Dutch voters went to the polls on Wednesday to vote for the provincial assemblies. But the turnout was disappointingly low, Radio Netherlands reported.
At 1:00 p.m. local time, the turnout in most of the country's 12 provinces was just 14 percent.
More than 12 million people are eligible to vote in the elections to choose a total of 564 provincial assembly representatives. More than 10,000 voting stations throughout the country were open from 7:30 a.m. to 9:00 p.m.
The provincial layer of government sits between the municipal authorities and the central government in the Hague. It has a coordinating role and doesn't usually attract much attention.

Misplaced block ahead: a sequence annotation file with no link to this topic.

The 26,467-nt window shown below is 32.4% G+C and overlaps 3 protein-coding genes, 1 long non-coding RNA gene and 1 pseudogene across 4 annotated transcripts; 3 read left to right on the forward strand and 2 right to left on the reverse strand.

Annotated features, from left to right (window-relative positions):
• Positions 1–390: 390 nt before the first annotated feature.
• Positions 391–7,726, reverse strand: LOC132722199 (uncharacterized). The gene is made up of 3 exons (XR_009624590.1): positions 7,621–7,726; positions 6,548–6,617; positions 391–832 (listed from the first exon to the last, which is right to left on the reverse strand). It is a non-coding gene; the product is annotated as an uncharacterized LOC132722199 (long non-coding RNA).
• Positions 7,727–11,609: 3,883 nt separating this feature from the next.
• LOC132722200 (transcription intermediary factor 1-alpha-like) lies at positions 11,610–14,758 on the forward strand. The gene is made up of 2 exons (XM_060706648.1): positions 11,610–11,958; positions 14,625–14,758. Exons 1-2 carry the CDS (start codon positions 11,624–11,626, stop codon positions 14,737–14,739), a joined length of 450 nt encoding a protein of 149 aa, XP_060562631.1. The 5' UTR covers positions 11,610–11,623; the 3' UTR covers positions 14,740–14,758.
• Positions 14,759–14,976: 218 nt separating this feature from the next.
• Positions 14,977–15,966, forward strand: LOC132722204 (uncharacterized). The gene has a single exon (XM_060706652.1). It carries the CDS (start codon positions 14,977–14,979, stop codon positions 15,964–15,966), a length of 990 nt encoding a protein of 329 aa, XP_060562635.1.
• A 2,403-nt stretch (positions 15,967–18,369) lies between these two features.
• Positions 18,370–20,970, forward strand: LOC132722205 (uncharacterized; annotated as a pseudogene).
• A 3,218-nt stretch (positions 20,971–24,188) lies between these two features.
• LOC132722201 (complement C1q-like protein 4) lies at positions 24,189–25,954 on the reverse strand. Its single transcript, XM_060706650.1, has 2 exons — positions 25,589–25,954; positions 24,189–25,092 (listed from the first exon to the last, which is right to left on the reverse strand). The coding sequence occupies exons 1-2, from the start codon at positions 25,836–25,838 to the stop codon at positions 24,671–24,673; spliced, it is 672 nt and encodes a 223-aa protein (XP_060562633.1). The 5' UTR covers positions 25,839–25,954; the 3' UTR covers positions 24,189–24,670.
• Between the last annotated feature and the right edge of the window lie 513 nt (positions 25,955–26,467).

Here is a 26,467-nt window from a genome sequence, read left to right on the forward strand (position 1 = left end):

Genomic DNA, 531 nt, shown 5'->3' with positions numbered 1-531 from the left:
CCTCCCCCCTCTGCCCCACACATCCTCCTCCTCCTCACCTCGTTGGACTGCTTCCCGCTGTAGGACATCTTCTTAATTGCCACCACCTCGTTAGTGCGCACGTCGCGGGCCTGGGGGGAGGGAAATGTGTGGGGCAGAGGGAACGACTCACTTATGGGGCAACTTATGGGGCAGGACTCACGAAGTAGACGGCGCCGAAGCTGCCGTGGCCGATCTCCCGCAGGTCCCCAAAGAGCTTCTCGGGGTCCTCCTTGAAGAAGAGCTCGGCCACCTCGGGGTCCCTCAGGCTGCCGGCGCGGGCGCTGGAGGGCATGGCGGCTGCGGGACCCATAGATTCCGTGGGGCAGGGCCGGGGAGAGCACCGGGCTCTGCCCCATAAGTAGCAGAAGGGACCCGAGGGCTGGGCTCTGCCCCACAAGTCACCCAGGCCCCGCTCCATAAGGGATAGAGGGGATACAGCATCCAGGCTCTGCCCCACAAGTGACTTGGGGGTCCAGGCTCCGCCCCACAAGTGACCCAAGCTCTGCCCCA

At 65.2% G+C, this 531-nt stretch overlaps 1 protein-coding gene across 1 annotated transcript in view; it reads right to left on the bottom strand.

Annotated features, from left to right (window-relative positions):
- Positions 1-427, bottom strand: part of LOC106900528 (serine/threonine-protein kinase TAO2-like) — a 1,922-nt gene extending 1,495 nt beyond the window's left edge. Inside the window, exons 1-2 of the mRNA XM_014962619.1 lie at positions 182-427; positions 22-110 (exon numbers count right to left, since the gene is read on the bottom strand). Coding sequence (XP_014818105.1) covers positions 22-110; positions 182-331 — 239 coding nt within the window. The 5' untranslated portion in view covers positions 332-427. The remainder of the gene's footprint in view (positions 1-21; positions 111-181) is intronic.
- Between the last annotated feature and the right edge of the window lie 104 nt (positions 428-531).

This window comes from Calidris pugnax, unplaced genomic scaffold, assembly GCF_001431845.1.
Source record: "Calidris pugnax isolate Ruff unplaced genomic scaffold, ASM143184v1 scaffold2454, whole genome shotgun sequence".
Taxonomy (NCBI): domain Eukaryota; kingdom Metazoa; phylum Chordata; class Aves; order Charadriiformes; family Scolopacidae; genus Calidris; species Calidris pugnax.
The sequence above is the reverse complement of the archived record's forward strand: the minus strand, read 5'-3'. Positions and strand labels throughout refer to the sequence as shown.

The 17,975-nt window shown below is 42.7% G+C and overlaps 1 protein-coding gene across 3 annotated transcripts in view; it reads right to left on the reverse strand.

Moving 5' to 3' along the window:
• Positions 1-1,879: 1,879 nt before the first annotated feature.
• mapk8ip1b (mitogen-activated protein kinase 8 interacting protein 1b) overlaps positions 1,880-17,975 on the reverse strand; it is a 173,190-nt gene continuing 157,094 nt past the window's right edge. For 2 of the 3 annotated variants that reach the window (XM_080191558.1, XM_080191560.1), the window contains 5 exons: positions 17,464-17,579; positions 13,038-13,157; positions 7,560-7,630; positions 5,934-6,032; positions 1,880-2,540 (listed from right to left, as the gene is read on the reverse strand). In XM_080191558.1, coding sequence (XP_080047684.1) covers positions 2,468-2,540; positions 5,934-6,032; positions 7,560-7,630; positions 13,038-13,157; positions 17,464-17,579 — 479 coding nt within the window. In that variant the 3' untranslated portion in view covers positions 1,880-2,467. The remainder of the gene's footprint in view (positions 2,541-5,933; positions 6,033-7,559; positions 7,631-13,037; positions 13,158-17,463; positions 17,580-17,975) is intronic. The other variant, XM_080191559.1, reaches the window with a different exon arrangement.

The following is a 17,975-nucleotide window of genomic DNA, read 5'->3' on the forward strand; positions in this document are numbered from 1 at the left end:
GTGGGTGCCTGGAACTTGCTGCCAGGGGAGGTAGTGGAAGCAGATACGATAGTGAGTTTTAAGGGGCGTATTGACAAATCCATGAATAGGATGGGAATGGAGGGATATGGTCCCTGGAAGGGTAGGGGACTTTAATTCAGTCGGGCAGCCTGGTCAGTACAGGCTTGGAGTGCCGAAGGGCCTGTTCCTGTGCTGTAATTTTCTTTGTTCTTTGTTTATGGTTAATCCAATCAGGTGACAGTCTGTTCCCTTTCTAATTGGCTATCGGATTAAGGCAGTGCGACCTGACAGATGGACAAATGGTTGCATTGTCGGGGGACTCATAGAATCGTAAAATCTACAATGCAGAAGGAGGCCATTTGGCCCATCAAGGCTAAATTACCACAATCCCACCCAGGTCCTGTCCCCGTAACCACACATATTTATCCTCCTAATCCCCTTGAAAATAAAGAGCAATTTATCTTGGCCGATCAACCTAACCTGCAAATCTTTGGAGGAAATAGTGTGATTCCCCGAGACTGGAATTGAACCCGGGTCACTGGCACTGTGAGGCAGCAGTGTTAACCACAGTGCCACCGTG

But the votes will also indirectly determine the members of the Senate, or the upper house of the Dutch parliament, since the 75 members of the Senate will be elected by the new provincial assemblies.
The outcome could be crucial for the new coalition government, sworn in two weeks ago, which comprises Christian Democrats, Labor and the Christian Union.
The coalition, which has a slight majority in the lower house, will have a more difficult task if the opposition gains control of the Senate, because the Senate can veto laws passed by the lower house.
Analysts expect the Socialist Party and the conservative Liberals, the two biggest opposition parties, to emerge as winners. If so, this would be one of the few times since World War I that opposition parties take control of the Senate.